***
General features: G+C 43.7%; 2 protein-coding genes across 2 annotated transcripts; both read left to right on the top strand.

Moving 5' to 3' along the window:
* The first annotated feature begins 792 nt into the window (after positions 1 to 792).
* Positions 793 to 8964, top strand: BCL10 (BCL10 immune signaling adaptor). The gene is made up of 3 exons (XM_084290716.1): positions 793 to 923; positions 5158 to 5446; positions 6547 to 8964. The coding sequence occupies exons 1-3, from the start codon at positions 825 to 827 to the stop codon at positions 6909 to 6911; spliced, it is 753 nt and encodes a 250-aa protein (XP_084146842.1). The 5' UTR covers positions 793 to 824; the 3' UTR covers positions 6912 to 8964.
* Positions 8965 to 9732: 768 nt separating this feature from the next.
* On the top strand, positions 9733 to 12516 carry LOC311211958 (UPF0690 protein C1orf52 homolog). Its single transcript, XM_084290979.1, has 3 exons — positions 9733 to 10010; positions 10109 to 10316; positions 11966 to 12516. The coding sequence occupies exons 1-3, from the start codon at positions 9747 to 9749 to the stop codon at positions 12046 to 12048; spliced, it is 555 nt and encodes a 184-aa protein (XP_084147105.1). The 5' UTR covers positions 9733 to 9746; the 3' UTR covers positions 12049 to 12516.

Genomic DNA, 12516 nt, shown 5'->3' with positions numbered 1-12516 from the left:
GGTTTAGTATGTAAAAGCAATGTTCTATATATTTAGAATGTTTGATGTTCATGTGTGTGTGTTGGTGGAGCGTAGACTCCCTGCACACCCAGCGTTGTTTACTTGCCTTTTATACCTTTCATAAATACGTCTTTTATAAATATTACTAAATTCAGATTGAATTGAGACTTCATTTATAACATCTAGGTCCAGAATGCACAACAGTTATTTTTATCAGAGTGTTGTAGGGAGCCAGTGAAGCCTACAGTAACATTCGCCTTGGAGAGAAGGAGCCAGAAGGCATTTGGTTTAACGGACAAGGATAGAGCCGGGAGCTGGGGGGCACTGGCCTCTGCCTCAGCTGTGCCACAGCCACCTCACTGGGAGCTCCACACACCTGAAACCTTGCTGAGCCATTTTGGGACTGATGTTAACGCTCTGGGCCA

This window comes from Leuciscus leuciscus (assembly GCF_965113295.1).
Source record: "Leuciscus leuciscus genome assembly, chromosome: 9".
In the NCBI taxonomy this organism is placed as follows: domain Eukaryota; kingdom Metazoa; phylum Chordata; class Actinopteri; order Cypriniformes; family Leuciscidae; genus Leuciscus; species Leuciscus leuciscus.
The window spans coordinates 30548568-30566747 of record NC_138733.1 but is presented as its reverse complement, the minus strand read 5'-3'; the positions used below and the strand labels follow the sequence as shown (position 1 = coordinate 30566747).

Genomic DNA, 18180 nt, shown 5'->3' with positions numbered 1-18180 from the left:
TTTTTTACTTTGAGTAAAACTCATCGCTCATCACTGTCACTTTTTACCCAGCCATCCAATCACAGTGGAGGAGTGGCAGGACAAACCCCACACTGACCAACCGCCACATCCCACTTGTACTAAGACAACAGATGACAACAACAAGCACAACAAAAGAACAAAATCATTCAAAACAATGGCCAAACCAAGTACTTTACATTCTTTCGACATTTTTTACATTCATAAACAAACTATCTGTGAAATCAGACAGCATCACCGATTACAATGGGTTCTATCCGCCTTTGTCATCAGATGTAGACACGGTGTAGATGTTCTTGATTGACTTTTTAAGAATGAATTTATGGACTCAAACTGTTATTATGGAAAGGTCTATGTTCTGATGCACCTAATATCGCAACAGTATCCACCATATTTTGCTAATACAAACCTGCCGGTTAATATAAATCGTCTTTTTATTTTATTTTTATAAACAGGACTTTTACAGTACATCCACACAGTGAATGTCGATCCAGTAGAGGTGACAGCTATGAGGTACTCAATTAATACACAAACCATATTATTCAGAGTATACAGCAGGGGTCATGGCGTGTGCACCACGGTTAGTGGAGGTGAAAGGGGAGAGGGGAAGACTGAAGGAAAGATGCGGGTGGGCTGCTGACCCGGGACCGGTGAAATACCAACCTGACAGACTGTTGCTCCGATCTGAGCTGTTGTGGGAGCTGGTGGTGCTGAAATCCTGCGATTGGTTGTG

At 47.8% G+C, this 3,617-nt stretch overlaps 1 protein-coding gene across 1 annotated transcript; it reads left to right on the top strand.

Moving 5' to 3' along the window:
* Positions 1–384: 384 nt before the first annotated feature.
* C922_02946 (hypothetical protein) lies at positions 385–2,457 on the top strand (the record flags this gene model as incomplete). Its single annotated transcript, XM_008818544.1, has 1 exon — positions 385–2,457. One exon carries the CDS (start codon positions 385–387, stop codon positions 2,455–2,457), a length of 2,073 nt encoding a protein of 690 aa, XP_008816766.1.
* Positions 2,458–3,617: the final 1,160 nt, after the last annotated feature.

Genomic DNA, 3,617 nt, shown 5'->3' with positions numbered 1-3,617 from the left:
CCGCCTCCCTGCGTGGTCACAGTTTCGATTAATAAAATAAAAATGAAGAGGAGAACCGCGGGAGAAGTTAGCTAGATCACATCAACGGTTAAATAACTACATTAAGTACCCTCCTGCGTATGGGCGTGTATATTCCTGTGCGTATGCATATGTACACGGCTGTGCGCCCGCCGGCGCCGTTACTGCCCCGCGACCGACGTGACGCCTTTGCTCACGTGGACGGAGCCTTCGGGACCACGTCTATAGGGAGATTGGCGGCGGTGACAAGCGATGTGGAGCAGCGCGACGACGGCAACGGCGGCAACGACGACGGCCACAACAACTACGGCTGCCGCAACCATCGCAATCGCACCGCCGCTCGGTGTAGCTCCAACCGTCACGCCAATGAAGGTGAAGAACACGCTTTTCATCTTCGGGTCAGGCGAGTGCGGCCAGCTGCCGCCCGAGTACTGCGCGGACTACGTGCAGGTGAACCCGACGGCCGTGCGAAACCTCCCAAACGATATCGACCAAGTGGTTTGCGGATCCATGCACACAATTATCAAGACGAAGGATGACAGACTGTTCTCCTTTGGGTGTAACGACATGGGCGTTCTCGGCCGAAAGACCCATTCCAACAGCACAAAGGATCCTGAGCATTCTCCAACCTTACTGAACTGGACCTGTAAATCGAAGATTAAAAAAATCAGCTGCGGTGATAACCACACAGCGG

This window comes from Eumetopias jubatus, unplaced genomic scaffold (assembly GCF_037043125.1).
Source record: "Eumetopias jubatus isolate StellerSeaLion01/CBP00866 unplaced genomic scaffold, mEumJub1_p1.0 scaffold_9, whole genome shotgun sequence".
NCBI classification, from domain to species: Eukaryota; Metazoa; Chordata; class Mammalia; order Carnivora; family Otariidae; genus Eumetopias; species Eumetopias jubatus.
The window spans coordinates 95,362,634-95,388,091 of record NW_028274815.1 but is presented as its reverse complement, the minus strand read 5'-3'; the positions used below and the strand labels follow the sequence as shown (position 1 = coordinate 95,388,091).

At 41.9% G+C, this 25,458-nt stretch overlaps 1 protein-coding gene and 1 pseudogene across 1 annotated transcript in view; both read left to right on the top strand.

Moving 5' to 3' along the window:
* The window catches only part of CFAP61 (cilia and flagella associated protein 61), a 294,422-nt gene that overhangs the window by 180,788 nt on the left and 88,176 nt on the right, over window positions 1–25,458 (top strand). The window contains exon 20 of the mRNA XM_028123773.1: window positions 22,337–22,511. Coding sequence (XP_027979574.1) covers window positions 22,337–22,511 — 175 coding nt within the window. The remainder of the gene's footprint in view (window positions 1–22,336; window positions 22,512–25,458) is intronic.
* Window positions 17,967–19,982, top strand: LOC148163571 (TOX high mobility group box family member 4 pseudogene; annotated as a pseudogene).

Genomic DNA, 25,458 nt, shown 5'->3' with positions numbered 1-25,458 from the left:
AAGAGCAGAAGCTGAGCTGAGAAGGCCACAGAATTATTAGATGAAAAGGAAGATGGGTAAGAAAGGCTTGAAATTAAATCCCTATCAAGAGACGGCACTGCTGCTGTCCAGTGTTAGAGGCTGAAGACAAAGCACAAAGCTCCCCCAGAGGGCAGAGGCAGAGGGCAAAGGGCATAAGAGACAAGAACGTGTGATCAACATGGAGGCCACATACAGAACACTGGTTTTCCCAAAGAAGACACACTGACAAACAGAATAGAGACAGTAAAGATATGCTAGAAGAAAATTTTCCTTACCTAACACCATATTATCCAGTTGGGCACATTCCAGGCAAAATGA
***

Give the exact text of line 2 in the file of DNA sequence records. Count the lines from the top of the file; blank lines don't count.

Moving 5' to 3' along the window: